Although the TrueLockTM program locks in the interest rate and Value Price on your requested loan, this does not guarantee that your loan will close. Your loan application has received preliminary approval based on certain information and assumptions made during the application process. However, prior to closing your loan, Lender must verify property value, property conditions, mortgage insurance (if applicable), clear title, and certain other information that may be requested to evaluate your ability and willingness to meet credit obligations and the value and condition of the property.

If you provide Lender with all documentation requested of you (within 3 calendar days) to complete the underwriting review of your loan application (including, but not limited to, the information on the Checklist) and, following such review, Lender does not approve your loan for closing, based on income qualifying or credit, the lock-in fee will be refunded to you. If your loan fails to close for any other reason (including your decision to cancel the application, then the lock-in fee will not be refunded to you.

Please be aware that if your loan fails to close within the stated lock-in period, Lender is under no obligation to extend such period or to close the loan on the terms stated herein. Lender does not warrant the lock-in period against any delays in processing, regardless of the party who is causing such delay. Should the lock-in period expire before your loan is funded, you will need to lock in a new interest rate and Guaranteed Value Price based on then current market conditions or the Original locked-in rate, whichever is higher. Because of this, it is imperative that you provide Lender, within the time frame stated above, with all documentation that is requested to complete the review of your loan application.



You are entering into a transaction that will result in a mortgage, deed of trust, or security deed ("security interest") on your home. You have a legal right under federal law to cancel this transaction, without cost, within THREE BUSINESS DAYS from whichever of the following events occurs last:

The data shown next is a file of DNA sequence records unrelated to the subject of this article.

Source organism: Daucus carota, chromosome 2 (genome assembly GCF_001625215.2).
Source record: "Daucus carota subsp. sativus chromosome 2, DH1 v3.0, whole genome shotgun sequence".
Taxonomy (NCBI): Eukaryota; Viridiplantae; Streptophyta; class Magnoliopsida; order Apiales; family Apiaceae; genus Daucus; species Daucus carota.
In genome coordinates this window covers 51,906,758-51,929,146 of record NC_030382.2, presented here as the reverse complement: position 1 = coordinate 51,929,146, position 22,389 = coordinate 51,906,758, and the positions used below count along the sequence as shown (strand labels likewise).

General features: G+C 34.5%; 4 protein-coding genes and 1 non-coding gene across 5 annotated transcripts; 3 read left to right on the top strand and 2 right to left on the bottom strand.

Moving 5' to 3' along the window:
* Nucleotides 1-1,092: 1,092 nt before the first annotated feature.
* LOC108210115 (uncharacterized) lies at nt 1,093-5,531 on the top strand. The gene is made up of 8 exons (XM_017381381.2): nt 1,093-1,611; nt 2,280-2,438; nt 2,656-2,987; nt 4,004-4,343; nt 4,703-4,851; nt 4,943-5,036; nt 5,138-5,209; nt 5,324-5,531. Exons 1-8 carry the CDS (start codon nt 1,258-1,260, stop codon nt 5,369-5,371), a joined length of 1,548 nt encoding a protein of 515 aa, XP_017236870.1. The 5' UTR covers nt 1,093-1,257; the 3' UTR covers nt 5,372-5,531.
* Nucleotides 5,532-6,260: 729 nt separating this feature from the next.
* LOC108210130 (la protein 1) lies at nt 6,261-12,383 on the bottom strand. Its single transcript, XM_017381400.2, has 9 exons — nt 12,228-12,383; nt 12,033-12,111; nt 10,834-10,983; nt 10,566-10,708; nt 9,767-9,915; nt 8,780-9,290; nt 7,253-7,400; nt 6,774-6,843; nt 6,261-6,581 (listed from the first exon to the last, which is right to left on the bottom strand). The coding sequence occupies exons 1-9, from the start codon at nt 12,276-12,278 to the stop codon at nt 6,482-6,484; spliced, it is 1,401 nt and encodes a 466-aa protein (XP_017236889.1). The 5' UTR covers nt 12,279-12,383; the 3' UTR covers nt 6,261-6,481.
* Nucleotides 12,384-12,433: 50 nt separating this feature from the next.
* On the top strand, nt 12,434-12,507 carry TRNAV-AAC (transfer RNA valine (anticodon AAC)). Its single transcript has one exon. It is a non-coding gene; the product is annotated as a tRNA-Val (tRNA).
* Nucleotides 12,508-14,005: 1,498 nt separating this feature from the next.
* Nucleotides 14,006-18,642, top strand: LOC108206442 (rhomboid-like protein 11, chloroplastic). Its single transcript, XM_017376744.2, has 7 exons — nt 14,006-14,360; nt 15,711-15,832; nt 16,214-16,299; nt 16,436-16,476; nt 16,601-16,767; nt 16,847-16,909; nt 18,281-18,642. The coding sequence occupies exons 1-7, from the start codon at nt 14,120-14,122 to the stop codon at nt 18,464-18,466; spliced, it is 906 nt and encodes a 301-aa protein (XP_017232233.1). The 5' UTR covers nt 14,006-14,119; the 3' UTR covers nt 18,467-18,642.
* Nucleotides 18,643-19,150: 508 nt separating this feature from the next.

1. The date of the transaction, which is Sept. 23, 2001; or

2. The date you received your Truth-in-Lending disclosures; or

3. The date you received this notice of your right to cancel.

If you cancel the transaction, the mortgage is also cancelled. Within 20 CALENDAR DAYS after we receive your notice, we must take the steps necessary to reflect the fact that the mortgage on your home has been cancelled, and we must return to you any money or property you have given to us or to anyone else in connection with this transaction.

You may keep any money or property we have given you until we have done the things mentioned above, but you must then offer to return the money or property. If it is impractical or unfair for you to return the property, you must offer its reasonable value. You may offer to return the property at your home or at the location of the property. Money must be returned to the address below. If we do not take possession of the money or property within 20 CALENDAR DAYS of your offer, you may keep it without further obligation.


If you decide to cancel this transaction, you may do so by notifying us in writing:


You may use any written statement that is signed and dated by you, and that states your intention to cancel and/or you may use this notice by dating and signing below. Keep one copy of this notice because it contains important information about your rights.

If you cancel by mail or telegram, you must send the notice no later than MIDNIGHT of Sept. 26, 2001 (or MIDNIGHT of the THIRD BUSINESS DAY following the latest of the three events listed above.) If you send or deliver your written notice to cancel some other way, it must be delivered to the above address no later than that time.

I WISH TO CANCEL, _______Date: ________ Signature

The undersigned each acknowledge receipt of two copies of this NOTICE OF RIGHT TO CANCEL and one copy of the Federal Truth-in-Lending Disclosure Statement, all given by Lender in compliance with the Truth in Lending Simplification and Reform Act.

Each Borrower in this transaction has the right to cancel. The exercise of this right by one Borrower shall be effective as to all Borrowers.


The Joneses paid $400.00 for the locked-in rate, although the Agreement specifies the amount charged as $800.00. The Joneses' complaint indicates that the $800.00 charge was merely a typographical error


The complete text of the Agreement is included in Appendix A


The complete text of the Notice of Right to Cancel is included in Appendix B